Zazen, philosophy of mind, and the practicality of realising impermanence

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dc.contributor.advisor Walmsley, Joel Vincent en
dc.contributor.author Power, Kevin J.
dc.date.accessioned 2015-11-27T11:21:56Z
dc.date.available 2015-11-27T11:21:56Z
dc.date.issued 2015
dc.date.submitted 2015
dc.identifier.citation Power, K. J. 2015. Zazen, philosophy of mind, and the practicality of realising impermanence. PhD Thesis, University College Cork. en
dc.identifier.endpage 238
dc.identifier.uri http://hdl.handle.net/10468/2111
dc.description.abstract This dissertation involves a general overview of the meditative practice of zazen and analytic philosophy of mind while suggesting a potential bridge between them in the form of an analysis of the practicality of realising impermanence. By the end of my argument I hope to have offered up some compelling evidence in favour of the idea that analytic philosophy would benefit greatly from adopting principles which are best learned and expressed through the practice of, and scholarship around, Zen Buddhism and in particular the treatment of the concept of impermanence. I demonstrate the Western philosophical tendency to make dichotomous assumptions about the nature of mind, even when explicitly denying a dualist framework. I do so by examining the historical and philosophical precedent for dualistic thinking in the work of figures such as Plato and Descartes. I expand on this idea by examining the psychology of categorisation - i.e. creating mental categories and boundaries - and demonstrating how such categorisations feeds back into behaviour in practical ways, both positive and negative. The Zen Buddhist principle of impermanence states that all phenomena are impermanent and therefore lack essential nature; this includes intellectual concepts such as the metaphysical framework of the analytic approach to mind. Impermanence is a principle which is realised through the embodied practice of zazen. By demonstrating its application to analytic philosophy of mind I show that zazen (and mindfulness practice in general) provides an ongoing opportunity for clearing up entrenched world views, metaphysical assumptions and dogmatic thinking. This in turn may promote a more holistic and ultimately more rewarding comprehension of the role of first-person experience in understanding the world. My argument is not limited to analytic philosophy of mind but reflects broad aspects of thinking in general, and I explain its application to issues of social importance, in particular education systems. en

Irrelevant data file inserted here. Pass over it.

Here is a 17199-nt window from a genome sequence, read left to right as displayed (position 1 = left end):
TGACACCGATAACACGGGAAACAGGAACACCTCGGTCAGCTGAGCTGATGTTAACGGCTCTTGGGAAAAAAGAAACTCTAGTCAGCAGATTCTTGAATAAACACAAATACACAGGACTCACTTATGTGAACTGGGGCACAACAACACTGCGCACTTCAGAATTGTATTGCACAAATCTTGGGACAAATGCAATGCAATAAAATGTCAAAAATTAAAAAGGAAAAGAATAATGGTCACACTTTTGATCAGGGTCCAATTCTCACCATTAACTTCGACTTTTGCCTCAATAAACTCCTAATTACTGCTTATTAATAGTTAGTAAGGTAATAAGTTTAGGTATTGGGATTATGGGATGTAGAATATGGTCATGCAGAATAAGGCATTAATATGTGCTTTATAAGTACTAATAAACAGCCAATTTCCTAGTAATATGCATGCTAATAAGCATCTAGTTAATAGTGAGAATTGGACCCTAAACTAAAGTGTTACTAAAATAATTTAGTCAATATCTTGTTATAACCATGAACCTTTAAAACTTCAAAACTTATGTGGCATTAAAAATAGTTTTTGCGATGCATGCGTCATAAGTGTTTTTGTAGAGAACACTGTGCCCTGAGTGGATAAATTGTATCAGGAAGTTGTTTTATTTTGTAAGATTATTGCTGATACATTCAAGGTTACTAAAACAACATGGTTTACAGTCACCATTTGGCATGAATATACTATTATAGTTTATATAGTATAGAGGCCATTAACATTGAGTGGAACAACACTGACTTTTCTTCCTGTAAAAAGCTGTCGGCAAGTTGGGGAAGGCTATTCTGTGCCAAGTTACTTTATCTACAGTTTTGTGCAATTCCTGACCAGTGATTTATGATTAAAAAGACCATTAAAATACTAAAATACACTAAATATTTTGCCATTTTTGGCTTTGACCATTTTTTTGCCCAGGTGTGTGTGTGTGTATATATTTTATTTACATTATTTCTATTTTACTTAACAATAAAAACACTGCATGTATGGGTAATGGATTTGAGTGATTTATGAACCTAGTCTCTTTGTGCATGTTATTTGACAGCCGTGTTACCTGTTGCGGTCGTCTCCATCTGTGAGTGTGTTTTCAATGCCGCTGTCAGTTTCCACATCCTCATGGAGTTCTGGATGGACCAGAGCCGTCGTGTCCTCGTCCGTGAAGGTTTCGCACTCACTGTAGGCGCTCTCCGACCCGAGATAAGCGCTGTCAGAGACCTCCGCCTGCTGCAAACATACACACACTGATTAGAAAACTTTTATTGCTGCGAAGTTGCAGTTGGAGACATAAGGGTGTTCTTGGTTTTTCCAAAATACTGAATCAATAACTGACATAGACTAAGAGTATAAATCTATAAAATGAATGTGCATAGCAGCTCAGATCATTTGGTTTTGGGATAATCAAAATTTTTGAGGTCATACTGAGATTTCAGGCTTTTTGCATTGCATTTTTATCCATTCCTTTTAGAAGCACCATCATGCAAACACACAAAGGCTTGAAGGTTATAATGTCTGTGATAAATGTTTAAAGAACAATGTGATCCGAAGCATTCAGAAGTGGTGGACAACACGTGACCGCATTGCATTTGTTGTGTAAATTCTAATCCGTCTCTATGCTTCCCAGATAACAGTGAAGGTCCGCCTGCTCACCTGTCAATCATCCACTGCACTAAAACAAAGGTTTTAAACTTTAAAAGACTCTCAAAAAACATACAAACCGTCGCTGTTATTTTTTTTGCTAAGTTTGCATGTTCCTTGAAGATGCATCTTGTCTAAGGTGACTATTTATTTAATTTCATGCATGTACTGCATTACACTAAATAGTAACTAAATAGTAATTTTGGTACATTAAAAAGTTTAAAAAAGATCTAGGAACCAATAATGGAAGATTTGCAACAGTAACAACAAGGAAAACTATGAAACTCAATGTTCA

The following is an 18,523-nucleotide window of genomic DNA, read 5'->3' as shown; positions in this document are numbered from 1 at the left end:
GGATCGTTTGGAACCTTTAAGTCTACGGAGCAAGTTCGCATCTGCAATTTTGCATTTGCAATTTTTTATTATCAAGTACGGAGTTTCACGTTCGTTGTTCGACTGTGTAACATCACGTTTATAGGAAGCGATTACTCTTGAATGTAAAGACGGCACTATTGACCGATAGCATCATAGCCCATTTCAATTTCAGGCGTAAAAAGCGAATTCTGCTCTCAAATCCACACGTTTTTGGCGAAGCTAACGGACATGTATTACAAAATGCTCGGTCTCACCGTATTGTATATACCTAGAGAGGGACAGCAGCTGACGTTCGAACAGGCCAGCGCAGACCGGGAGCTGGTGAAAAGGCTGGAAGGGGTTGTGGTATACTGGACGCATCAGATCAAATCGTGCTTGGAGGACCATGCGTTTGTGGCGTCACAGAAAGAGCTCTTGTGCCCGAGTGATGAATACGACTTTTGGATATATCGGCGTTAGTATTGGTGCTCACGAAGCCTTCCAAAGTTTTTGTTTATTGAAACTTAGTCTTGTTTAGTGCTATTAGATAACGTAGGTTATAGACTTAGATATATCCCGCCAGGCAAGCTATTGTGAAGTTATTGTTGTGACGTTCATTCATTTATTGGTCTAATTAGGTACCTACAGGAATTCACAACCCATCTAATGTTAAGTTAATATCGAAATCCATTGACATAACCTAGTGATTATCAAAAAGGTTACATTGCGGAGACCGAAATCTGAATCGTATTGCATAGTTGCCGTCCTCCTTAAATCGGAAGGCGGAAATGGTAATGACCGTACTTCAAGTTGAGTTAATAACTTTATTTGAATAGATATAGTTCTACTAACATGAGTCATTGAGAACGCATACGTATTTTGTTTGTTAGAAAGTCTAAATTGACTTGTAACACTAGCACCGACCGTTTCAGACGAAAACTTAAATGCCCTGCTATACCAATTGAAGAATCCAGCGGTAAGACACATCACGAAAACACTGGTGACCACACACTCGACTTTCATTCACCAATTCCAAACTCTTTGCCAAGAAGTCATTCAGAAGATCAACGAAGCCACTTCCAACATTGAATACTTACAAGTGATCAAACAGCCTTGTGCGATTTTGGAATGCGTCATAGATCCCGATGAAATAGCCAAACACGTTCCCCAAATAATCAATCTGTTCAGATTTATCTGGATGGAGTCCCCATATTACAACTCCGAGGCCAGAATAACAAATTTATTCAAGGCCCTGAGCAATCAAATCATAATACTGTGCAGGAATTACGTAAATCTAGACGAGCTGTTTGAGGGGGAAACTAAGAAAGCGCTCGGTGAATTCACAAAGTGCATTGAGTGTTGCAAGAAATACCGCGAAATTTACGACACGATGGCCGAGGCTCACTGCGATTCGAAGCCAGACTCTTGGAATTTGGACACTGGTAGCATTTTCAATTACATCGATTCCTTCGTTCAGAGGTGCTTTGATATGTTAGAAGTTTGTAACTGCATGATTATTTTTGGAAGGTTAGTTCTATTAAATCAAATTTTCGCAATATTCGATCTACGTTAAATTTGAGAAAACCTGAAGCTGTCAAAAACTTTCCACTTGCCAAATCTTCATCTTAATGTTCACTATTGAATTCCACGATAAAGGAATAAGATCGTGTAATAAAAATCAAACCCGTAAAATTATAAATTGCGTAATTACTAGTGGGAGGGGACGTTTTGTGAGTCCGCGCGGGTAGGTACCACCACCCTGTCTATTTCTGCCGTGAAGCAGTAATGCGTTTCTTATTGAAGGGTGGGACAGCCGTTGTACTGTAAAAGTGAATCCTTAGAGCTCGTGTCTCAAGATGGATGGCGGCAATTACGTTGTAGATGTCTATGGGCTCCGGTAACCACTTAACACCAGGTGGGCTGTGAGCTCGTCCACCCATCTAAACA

dc.format.mimetype application/pdf en
dc.language.iso en en
dc.publisher University College Cork en
dc.rights © 2015, Kevin J. Power. en
dc.rights.uri http://creativecommons.org/licenses/by-nc-nd/3.0/ en
dc.subject Zen en
dc.subject Zazen en
dc.subject Buddhism en
dc.subject Impermanence en
dc.subject Dogen en
dc.subject Hofstadter en
dc.subject Philosophy of mind en
dc.subject Consciousness studies en
dc.subject Applied philosophy en
dc.subject Comparative philosophy en
dc.title Zazen, philosophy of mind, and the practicality of realising impermanence en
dc.type Doctoral thesis en
dc.type.qualificationlevel Doctoral en
dc.type.qualificationname PhD (Arts) en
dc.internal.availability Full text available en
dc.check.info No embargo required en
dc.description.version Accepted Version
dc.description.status Not peer reviewed en
dc.internal.school Philosophy en
dc.check.type No Embargo Required
dc.check.reason No embargo required en
dc.check.opt-out Not applicable en
dc.thesis.opt-out false
dc.check.embargoformat Not applicable en
ucc.workflow.supervisor j.walmsley@ucc.ie
dc.internal.conferring Autumn Conferring 2015


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© 2015, Kevin J. Power. Except where otherwise noted, this item's license is described as © 2015, Kevin J. Power.
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